Follow Slashdot blog updates by subscribing to our blog RSS feed


Forgot your password?
Check out the new SourceForge HTML5 internet speed test! No Flash necessary and runs on all devices. ×

Comment Re:This is going to be interesting (Score 1) 430

Came here to to say this. When self-driving trucks start rolling out (har har) en masse, we're going to need to find new jobs for a LOT of people. A large percentage of the 1.3 million truck drivers will need to find new jobs or else. What they'll do, I just don't know.

Funny how the map of the most common job per state looks similar to the map of the 2016 presidential election results when you compare "Truck Driver" states and red states. I wonder if this will play out during Trump's presidency or his successor's and how they'll handle it..

Comment Loopholes (Score 1) 310

Talking about this law, my friend said that he'll just change the wording of his listing to the effect of, "I'm renting this apartment, except for the closet. I reserve the right to enter the apartment and sleep in the closet. Please note that I have never actually done this."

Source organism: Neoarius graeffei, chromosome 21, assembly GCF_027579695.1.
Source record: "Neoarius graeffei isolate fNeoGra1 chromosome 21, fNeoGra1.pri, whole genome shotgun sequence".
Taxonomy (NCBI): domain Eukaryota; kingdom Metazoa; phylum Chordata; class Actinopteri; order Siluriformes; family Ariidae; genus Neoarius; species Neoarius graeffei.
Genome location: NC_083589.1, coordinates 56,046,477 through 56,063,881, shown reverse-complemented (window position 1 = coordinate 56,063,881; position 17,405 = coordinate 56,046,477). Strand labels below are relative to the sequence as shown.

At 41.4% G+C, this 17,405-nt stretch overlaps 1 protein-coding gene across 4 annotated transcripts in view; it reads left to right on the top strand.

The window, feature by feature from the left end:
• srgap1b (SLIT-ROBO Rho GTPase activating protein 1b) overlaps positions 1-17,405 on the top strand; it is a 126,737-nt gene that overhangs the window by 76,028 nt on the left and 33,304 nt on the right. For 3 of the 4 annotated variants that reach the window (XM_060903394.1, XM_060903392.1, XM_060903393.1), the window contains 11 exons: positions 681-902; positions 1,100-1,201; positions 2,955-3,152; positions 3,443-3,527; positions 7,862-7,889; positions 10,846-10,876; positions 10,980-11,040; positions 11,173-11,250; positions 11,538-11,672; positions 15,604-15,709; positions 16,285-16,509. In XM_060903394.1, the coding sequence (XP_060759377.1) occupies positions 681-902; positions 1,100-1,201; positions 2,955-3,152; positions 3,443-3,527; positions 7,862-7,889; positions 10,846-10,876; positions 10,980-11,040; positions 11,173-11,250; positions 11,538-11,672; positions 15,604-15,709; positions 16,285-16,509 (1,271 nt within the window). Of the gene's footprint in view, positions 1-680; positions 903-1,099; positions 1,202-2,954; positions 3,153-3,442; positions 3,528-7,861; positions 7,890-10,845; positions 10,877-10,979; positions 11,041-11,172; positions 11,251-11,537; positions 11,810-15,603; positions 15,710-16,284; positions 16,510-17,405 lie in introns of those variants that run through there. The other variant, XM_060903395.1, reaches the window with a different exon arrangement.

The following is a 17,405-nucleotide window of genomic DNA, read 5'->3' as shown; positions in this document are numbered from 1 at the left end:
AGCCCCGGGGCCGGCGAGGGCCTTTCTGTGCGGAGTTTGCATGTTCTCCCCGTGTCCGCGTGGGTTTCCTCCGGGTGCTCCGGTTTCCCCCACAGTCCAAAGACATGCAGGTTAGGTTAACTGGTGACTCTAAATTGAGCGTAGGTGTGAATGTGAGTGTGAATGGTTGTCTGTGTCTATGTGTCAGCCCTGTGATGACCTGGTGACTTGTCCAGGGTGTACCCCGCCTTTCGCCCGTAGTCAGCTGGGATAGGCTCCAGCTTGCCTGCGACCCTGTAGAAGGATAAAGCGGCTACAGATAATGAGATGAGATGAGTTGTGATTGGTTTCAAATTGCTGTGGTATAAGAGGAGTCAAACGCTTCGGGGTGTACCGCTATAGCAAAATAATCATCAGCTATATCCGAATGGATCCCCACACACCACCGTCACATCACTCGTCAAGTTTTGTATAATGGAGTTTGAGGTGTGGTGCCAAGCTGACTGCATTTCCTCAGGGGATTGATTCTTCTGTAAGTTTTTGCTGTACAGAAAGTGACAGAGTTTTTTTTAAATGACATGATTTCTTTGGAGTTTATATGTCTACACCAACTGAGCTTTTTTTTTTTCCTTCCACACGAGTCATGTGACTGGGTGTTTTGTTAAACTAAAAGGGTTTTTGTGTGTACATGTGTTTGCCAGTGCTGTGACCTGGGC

I don't know enough about the new law to know if this is a viable loophole, but I'm sure there are plenty of other good ideas.

Comment Re:Why should commercial be different from private (Score 5, Interesting) 239

The FAA's stance on commercial operations long predates drones. I, as a non-commercial pilot, am prohibited from accepting compensation for flying people or cargo and the FAA has a very wide view of what constitutes "compensation". The theory is that if I am being paid, that might impact my decision-making process and change (for example) "it's too windy to fly today" to "I can probably land safely in this wind". To get a commercial pilot's license I would need to 1) accrue more flight hours 2) pass a harder written test and 3) pass a more strict practical (skills) test. More experience and training translates to better decision making and increased safety.